Brazil could lead the world in universal health coverage – but the public need to demand it

Peter Littlejohns

Peter Littlejohns, deputy director of the CLAHRC and public health theme lead recently attended a workshop in Brazil to celebrate the 30th anniversary of the right to health in the country’s constitution. Peter presented his CLAHRC research on fair health care prioritisation and the relevance this might have to Brazil’s  universal public health system.  

I am writing this blog 39,998 feet above Bilbao in northern Spain, flying home from Sao Paulo. I had been invited to Brazil to give the opening speech at a workshop to celebrate the 30th anniversary of the most significant event in the history of the country’s health care system – the inclusion in 1988 of the right to health in the Brazilian constitution. This breakthrough was the result of a longstanding campaign known as the “Sanitary Movement”. The country’s first universal public health system (the “SUS”) was established only two years later.

The workshop was organised by Octávio Luiz Motta Ferraz, a reader in transnational law at King’s College London and Marta Arretche from the Centro de Estudos da Metrópole (Centre for Metropolitan Studies) at the University of São Paulo. At the workshop, academics from around the world were invited to debate the impact of the inclusion of the right to health in Brazil’s constitution thirty years on. Are there grounds for celebration? How far is there still to go? What are the obstacles and challenges to overcome?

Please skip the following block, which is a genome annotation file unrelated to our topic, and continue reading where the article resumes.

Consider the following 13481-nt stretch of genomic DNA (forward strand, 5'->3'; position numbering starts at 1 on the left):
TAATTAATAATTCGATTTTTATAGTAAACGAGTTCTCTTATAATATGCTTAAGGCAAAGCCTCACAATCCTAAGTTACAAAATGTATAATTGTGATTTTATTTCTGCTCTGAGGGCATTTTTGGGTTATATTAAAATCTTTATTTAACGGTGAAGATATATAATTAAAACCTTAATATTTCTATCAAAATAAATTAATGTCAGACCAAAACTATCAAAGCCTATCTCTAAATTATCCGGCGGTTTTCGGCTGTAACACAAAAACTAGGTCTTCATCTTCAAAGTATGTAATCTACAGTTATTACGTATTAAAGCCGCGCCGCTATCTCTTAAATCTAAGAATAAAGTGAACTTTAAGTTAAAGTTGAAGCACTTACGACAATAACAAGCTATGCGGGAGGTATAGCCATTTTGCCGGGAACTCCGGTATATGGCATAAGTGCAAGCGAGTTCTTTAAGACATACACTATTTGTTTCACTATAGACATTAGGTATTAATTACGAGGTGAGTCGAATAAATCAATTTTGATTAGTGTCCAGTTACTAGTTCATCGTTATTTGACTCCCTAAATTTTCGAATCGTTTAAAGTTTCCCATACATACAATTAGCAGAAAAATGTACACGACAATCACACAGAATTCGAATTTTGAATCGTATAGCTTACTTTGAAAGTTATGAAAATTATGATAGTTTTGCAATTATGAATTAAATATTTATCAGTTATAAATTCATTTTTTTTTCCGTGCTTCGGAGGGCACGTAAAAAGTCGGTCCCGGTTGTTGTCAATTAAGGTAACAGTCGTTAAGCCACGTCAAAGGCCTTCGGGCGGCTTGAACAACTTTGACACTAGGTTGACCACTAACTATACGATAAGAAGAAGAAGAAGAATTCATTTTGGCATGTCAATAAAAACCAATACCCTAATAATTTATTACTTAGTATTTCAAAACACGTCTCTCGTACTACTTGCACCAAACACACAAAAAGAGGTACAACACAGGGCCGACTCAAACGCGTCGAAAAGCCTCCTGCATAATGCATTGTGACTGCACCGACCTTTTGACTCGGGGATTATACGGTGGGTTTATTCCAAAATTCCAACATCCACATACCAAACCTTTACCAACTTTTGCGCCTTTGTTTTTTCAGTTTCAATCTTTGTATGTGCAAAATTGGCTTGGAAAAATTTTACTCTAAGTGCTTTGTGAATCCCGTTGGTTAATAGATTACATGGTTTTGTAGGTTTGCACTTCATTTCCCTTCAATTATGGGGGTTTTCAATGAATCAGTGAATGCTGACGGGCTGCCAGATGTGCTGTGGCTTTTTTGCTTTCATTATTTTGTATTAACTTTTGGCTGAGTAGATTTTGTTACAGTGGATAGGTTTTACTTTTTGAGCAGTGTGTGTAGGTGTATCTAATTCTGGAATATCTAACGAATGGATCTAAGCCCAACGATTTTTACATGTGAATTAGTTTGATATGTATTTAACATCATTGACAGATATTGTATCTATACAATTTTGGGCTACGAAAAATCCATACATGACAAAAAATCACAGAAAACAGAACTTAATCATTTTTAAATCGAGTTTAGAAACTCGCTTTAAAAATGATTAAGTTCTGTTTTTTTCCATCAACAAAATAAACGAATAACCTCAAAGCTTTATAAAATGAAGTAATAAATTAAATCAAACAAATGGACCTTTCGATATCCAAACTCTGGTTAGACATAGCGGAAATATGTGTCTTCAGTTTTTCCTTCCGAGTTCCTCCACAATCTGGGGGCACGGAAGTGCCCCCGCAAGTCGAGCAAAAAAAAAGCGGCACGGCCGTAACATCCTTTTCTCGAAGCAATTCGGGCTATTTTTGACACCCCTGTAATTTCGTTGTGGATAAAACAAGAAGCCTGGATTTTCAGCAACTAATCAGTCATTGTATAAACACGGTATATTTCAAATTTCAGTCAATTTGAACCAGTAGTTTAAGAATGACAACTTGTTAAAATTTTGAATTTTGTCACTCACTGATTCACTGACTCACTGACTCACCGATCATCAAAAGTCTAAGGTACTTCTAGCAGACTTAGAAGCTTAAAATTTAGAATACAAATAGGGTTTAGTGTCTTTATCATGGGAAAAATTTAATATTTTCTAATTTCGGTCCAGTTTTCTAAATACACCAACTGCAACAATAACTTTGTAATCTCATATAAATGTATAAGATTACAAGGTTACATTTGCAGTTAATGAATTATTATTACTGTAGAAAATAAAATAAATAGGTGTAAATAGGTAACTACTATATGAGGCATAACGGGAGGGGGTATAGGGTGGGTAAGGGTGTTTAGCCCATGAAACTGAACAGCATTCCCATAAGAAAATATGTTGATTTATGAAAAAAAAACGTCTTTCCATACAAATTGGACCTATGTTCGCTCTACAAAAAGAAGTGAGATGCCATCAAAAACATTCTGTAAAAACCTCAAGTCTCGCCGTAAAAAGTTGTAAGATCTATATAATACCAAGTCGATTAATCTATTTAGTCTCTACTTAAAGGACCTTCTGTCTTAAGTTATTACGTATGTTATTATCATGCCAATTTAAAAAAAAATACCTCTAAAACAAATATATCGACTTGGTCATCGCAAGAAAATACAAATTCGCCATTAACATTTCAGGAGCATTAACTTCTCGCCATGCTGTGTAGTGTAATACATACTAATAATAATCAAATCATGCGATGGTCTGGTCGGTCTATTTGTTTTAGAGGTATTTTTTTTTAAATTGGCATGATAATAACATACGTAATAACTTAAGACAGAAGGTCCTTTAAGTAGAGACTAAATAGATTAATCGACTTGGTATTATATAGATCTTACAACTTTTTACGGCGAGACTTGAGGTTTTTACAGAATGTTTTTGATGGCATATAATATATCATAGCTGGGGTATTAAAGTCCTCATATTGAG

I was there to share my 40 years’ experience of working in the NHS and to describe my CLAHRC-supported research programme on fair health care prioritisation. I soon realised that this was to be quite unlike any meeting that I had participated in before. Many of the speakers were activists in the Sanitary Movement that triggered the establishment of the SUS and they wore their political convictions with pride.

From left: Fabiola Sulpino Vieira and Carlos Octavio Ocké-Reis of the Institute of Applied Economic Research (IPEA), Octavio Luiz Motta Ferraz, King’s College London, Professor Ligia Bahia, Federal University of Rio de Janeiro

I heard stirring, eloquent speeches on how an improbable consensus had been forged between communists and the Catholic church, which facilitated a bottom-up movement to achieve universal health care. Quite unlike the origins of the NHS, which is mainly credited as the brainchild of Welsh Labour Party politician Aneurin Bevan. But there was to be little celebration of the successes of the SUS from the dais. Instead there was frustration that more had not been achieved and real unease that the current political crisis combined with the ongoing financial crisis might mean that alternative health delivery models involving the private sector would be sought.

Brazil is going through a turbulent period. In the current presidential elections the far-right candidate Jair Bolsonaro was stabbed while canvasing. During my stay, he was in the Albert Einstein Hospital just down the road. Incidentally, he was “saved” by surgery in the local public hospital and was only transferred to the private hospital after his condition stabilised. Brazil has always been a low spender on health care, even during the periods of high economic growth before the crisis in 2014. Since 2000 between 3.3% and 3.8% of GDP has been spent on health. The UK, by comparison, spent 9.8% of GDP on health in 2016. Low public investment is evidence of the low priority of the public health system (reflected by the fact that private expenditure has been consistently more than 50% of total expenditure on health). The recent financial crisis led to austerity measures, which have impacted even further on public health expenditure.